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Bone In Pork Country Style Ribs - stalled?

post #1 of 6
Thread Starter 
I have some bone in country style pork ribs in the smoker - the temp's been fairly steady at 240 to 260...I've cooked them before and it's taken about 3 hours to reach an internal temp of 180, and I put them in foil at 240 for another hour - came out great.

But this time it seems stalled at around 167, and I'm 3.5 hours in...I even raised the temp to 250 - 255, but they are still stalled at 167. These are bone in instead of boneless...so should I expect it to take longer?

Any opinions/suggestions?
post #2 of 6

Seriously no idea. If they were mine and I was running into a time problem (we all know what happens when ya cook on the clock), I'd go ahead and foil 'em. Course it might ruin your pork, I just can't say.

 

Sorry, I just try hard to never have to look at a clock when smoking and it saves me untold frustrations.

post #3 of 6

It's probably too late to help you with this cook now but if it happens again, IF you have the color you want, go ahead and foil, jack the pit up to 275-300 and keep a close eye on them. Once it breaks through the stall, it won't take long to hit 195-200.

 

Michael

post #4 of 6
Thread Starter 
I know...you are so right. I just didn't want to end up with them all dried out. I unplugged my clock on the back porch and pit my watch away....:-)

I foiled em and I'll deal with what happens. Thanks for the reply!
post #5 of 6
Thread Starter 
Quote:
Originally Posted by mikeworthington View Post

It's probably too late to help you with this cook now but if it happens again, IF you have the color you want, go ahead and foil, jack the pit up to 275-300 and keep a close eye on them. Once it breaks through the stall, it won't take long to hit 195-200.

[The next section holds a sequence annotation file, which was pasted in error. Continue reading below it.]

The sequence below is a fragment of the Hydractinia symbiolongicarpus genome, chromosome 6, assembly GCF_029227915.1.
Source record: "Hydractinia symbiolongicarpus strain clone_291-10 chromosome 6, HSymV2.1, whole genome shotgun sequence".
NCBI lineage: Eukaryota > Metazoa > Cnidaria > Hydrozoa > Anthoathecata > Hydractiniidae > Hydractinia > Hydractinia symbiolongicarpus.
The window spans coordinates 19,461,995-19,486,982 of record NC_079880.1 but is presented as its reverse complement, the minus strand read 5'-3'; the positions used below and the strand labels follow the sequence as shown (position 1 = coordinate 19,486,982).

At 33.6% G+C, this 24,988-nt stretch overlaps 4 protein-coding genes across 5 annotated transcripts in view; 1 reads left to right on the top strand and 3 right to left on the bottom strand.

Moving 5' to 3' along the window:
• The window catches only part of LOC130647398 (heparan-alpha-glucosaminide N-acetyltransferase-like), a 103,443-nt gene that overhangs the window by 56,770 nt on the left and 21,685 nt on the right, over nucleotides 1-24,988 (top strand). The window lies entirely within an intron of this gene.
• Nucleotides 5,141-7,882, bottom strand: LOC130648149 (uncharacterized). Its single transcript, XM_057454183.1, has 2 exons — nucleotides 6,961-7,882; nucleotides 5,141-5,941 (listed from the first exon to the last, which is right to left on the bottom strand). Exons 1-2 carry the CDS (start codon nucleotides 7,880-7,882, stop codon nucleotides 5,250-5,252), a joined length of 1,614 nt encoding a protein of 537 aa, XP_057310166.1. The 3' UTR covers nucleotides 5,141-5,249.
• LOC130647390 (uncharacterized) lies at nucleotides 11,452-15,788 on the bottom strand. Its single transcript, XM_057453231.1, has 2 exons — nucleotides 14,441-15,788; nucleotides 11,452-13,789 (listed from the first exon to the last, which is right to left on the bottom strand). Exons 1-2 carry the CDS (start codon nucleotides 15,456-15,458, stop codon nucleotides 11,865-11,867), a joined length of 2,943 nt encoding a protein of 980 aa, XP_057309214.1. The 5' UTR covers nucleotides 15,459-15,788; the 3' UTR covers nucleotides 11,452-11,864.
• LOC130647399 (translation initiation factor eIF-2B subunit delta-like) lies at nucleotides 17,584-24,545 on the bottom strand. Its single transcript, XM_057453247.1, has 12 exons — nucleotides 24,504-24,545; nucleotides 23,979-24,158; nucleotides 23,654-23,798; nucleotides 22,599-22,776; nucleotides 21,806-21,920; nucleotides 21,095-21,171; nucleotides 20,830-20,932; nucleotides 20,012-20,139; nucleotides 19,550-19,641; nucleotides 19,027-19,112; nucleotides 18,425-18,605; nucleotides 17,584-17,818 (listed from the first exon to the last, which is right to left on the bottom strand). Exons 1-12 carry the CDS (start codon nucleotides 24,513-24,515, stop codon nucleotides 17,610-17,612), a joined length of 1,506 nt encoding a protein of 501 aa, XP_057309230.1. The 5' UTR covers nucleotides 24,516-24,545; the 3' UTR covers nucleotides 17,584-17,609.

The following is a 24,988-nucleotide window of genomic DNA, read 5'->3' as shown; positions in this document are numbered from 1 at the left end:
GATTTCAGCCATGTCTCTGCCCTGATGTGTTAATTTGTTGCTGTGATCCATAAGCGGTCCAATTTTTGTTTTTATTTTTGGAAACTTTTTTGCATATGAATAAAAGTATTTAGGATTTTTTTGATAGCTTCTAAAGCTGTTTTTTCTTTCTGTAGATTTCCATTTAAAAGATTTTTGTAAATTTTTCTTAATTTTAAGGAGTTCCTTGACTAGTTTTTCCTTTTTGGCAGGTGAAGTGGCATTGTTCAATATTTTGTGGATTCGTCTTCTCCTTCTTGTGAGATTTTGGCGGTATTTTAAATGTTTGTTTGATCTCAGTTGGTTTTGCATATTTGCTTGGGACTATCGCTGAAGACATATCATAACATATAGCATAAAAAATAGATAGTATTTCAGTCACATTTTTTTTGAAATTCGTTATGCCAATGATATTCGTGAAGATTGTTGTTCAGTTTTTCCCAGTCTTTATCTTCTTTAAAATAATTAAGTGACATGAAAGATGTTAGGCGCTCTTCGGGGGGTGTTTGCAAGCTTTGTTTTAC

Michael

Thanks Michael - I did have the color I wanted, so I foiled them and put them in a 250 degree oven in the house...they came out a wee bit tough, but the meat pulled right off the bone easily and they were pretty darn tasty. I just didn't have a stall the first time I did these, so I was surprised it was happening. Thanks for your reply!
post #6 of 6

According to folks who have spent a lot more time than I have studying the science of BBQ, the stall happens when your meat is losing moisture and therefore cooling at a rate equal to or faster than the pit can heat it up. That's a simplified explanation but it's essentially what's happening...just like when you boil water on the stove. The water evaporating takes the heat away from the pan and keeps it from burning up. Sooo, the options are wait it out, jack up the pit temperature, or foil. I choose to foil myself.

 

When I foil, I always put something in there with them to add moisture while they finish. I do this on all my pork...whether it's butts, ribs, whatever but that's just me because I cook hotter than most people do.

 

Now, I put down a bed of brown sugar and a generous ribbon of squeeze margarine but you can use apple juice, Coke, 7UP, Sprite, pineapple juice - or plain old water. You can use just about anything but it should be something that goes well with pork. Trapping the steam will help you get past a stall and speed up the cooking process. It'll help tenderize the meat and soften up rock hard bark that got a little too dried out.

 

Keep on smoking. In my opinion, there's no substitute for knowing your smoker to turn out great meat.

 

Michael

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